After weeks of recounting and canvassing, Al Franken has a 49 vote lead in the Minnesota Senate race. There are still absentee ballots being counted (the ones which were incorrectly rejected), although that process is itself quite complicated as all sides have to agree on which ballots to count. But, from the level of hysteria emanating from the GOP side, it's pretty clear that they know Norm Coleman's Senate career is winding down.

The "legal issues" may take a while to settle. Norm Coleman and the Republicans are threatening lawsuits. Lots of lawsuits. They're quite willing to go to court to try to overturn the will of the voters. That's classic GOP strategy. It's what got us George Bush in 2000. Coleman is even being advised by GOP attorney Ben Ginsberg, who was Bush's lawyer during the Florida debacle in 2000. But, over the past few weeks, we've seen that Minnesota in 2008 isn't Florida of 2000. The voters might actually get to decide this one.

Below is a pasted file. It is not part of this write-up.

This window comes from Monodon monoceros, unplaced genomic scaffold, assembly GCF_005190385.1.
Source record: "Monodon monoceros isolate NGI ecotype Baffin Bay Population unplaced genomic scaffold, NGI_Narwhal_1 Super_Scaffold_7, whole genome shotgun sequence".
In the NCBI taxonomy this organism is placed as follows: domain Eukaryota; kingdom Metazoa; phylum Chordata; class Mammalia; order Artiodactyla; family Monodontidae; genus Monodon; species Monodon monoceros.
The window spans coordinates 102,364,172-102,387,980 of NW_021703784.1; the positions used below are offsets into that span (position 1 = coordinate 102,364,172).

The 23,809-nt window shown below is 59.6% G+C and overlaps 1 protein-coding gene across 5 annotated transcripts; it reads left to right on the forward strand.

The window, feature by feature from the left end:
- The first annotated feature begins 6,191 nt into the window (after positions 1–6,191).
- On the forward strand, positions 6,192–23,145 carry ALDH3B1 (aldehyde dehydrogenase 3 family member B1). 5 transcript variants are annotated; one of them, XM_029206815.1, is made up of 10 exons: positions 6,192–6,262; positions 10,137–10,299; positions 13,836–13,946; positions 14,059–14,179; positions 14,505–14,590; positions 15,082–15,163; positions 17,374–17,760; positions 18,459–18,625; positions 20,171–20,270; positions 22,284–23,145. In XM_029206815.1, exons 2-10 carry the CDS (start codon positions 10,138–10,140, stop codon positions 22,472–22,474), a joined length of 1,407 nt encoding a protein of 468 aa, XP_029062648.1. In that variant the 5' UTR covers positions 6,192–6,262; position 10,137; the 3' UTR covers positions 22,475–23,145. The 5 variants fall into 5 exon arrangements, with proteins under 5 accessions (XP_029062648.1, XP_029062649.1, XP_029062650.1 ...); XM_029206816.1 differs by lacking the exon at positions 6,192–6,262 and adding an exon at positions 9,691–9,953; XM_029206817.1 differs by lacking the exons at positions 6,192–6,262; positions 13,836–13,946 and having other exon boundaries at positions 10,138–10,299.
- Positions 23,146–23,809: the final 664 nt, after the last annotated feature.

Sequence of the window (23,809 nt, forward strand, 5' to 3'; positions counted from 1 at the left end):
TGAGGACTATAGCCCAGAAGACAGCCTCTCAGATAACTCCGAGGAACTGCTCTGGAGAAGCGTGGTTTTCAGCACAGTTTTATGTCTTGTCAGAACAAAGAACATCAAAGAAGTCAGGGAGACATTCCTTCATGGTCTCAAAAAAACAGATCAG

Are Mormons christians?


Vickie Iseman blanket defamation.


Poor, poor Gonzo. Former Attorney General Alberto Gonzalez, who cannot find a job, is writing a book for which he cannot find a publisher, possibly because the outline reads "Chapter 1: I don't recall. Chapter 2: I don't recall. Chapter 3: I don't recall...", and is whining to the Wall Street Journal (link, other link) about his undeservedly poor reputation.

"For some reason," he says, "I am portrayed as the one who is evil in formulating policies that people disagree with. I consider myself a casualty, one of the many casualties of the war on terror." But where's his plaque, huh, huh?